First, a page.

10. Capital offenses are prosecuted by the State. If found guilty, the offender will be executed by Shechita.
  11. The State will intervene as a matter of course on the behalf of animals. Cruelty to animals is a capital offense and the offender will be executed by Shechita.

Populist Sociology of Language

To be populist does not necessitate that one appeal to the Totalist Regime’s constituency with the adoption of a decayed vernacular; the regime’s constituency must, by example, be encouraged to rise broadly and substantially. Hence, attention to parts of speech and spelling by that regime’s spokespeople and propagandists is essential; each serves to legitimate the system’s core values by invoking standards of intellectual comportment espoused by statesman and subject alike. This is the way that stultification in a formerly valueless, economized people is overcome, keeping always in mind:

Totalist core values are undermined by an active abridgement of language, as dissent is fomented through the practical exploitation of a population’s learned proclivity to finance thought with base, provincial word combinations, shorthand and slang. In order to thrive, the Totalist Regime must eradicate what is base in a carryover culture’s speech and to disabuse its constituency by the positive reformation of propaganda. Fundaments are best conveyed when an exactness of word-meanings is pursued doggedly – by the State, by the household and in the classroom. To the Totalist, and by extension, to the Transcendental Fascist, what relativizes in speech is spurious.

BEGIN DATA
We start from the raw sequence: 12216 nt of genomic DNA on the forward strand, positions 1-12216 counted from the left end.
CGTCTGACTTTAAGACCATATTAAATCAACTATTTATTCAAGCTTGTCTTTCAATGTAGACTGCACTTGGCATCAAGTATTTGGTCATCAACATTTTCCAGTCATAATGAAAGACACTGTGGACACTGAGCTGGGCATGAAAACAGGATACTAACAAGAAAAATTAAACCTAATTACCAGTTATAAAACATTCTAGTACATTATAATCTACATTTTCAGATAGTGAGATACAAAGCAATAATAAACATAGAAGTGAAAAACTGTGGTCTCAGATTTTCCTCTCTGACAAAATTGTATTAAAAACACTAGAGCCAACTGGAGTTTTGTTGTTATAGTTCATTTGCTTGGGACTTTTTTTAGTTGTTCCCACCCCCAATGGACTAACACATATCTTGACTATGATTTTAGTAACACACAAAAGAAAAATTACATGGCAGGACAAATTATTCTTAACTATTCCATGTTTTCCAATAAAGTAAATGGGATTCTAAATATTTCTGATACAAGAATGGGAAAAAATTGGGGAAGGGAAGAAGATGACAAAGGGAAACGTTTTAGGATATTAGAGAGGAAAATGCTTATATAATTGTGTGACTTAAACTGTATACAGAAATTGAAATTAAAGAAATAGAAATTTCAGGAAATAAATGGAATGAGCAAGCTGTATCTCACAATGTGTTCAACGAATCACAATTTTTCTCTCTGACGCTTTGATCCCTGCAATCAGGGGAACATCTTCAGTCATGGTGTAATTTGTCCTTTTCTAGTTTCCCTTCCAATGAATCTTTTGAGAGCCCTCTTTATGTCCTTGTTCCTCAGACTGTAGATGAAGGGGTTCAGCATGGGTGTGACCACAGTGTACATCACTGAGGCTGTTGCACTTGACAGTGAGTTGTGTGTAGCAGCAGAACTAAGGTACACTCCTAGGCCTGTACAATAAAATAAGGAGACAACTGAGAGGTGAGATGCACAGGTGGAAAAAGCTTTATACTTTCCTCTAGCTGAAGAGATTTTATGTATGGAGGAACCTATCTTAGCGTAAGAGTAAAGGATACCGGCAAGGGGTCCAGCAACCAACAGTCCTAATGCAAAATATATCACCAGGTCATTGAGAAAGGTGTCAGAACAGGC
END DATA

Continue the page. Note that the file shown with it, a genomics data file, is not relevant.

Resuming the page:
Frederick T. Gates: A Vision of the Remedy

Frederick T. Gates, “A Vision of the Remedy,” The Country School of Tomorrow: Occasional Papers No. 1 (General Education Board: New York, 1913)


Is there aught of remedy for this neglect of rural life? Let us, at least, yield ourselves to the gratifications of a beautiful dream that there is. In our dream, we have limitless resources, and the people yield themselves with perfect docility to our molding hand. The present educational conventions fade from our minds; and, unhampered by tradition, we work our own good will upon a grateful and responsive rural folk. We shall not try to make these people or any of their children into philosophers or men of learning or of science.We are not to raise up from among them authors, orators, poets, or men of letters. We shall not search for embryo great artists, painters, musicians. Nor will we cherish even the humbler ambition to raise up from among them lawyers, doctors, preachers, politicians, statesmen, of whom we now have ample supply.

C.S. Lewis on The Liberal Arts

If education is beaten by training, civilization dies.

–C.S. Lewis